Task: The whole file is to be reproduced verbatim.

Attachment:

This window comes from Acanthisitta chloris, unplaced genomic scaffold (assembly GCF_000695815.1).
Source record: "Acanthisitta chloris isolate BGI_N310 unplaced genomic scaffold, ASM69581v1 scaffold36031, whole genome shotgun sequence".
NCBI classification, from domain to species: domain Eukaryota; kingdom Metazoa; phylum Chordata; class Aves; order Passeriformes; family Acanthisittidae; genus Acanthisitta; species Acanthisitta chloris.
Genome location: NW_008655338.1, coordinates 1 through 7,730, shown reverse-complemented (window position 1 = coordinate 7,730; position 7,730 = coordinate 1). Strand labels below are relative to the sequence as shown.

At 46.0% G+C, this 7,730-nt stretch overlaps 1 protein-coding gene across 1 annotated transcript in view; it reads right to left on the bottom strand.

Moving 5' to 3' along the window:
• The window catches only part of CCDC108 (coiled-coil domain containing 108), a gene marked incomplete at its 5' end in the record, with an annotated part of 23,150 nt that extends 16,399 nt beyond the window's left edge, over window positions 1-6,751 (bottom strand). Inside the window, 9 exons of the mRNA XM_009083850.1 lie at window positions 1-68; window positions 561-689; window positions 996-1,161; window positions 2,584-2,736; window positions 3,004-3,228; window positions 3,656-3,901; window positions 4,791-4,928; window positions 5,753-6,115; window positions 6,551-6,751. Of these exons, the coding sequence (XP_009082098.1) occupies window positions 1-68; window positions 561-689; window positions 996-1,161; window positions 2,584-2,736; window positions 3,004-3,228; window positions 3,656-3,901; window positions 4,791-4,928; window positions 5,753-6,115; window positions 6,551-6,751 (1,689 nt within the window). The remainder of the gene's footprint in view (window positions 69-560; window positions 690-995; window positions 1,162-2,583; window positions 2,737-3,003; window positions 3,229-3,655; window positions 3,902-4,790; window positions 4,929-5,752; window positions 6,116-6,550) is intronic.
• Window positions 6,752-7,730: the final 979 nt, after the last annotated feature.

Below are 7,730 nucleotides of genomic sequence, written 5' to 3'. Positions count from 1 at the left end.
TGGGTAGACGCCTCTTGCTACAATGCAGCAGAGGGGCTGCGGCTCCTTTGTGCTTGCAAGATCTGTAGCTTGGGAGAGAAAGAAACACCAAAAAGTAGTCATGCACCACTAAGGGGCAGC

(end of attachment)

This window comes from Acanthisitta chloris, unplaced genomic scaffold (assembly GCF_000695815.1).
Source record: "Acanthisitta chloris isolate BGI_N310 unplaced genomic scaffold, ASM69581v1 scaffold36031, whole genome shotgun sequence".
NCBI classification, from domain to species: domain Eukaryota; kingdom Metazoa; phylum Chordata; class Aves; order Passeriformes; family Acanthisittidae; genus Acanthisitta; species Acanthisitta chloris.
Genome location: NW_008655338.1, coordinates 1 through 7,730, shown reverse-complemented (window position 1 = coordinate 7,730; position 7,730 = coordinate 1). Strand labels below are relative to the sequence as shown.

At 46.0% G+C, this 7,730-nt stretch overlaps 1 protein-coding gene across 1 annotated transcript in view; it reads right to left on the bottom strand.

Moving 5' to 3' along the window:
• The window catches only part of CCDC108 (coiled-coil domain containing 108), a gene marked incomplete at its 5' end in the record, with an annotated part of 23,150 nt that extends 16,399 nt beyond the window's left edge, over window positions 1-6,751 (bottom strand). Inside the window, 9 exons of the mRNA XM_009083850.1 lie at window positions 1-68; window positions 561-689; window positions 996-1,161; window positions 2,584-2,736; window positions 3,004-3,228; window positions 3,656-3,901; window positions 4,791-4,928; window positions 5,753-6,115; window positions 6,551-6,751. Of these exons, the coding sequence (XP_009082098.1) occupies window positions 1-68; window positions 561-689; window positions 996-1,161; window positions 2,584-2,736; window positions 3,004-3,228; window positions 3,656-3,901; window positions 4,791-4,928; window positions 5,753-6,115; window positions 6,551-6,751 (1,689 nt within the window). The remainder of the gene's footprint in view (window positions 69-560; window positions 690-995; window positions 1,162-2,583; window positions 2,737-3,003; window positions 3,229-3,655; window positions 3,902-4,790; window positions 4,929-5,752; window positions 6,116-6,550) is intronic.
• Window positions 6,752-7,730: the final 979 nt, after the last annotated feature.

Below are 7,730 nucleotides of genomic sequence, written 5' to 3'. Positions count from 1 at the left end.
TGGGTAGACGCCTCTTGCTACAATGCAGCAGAGGGGCTGCGGCTCCTTTGTGCTTGCAAGATCTGTAGCTTGGGAGAGAAAGAAACACCAAAAAGTAGTCATGCACCACTAAGGGGCAGC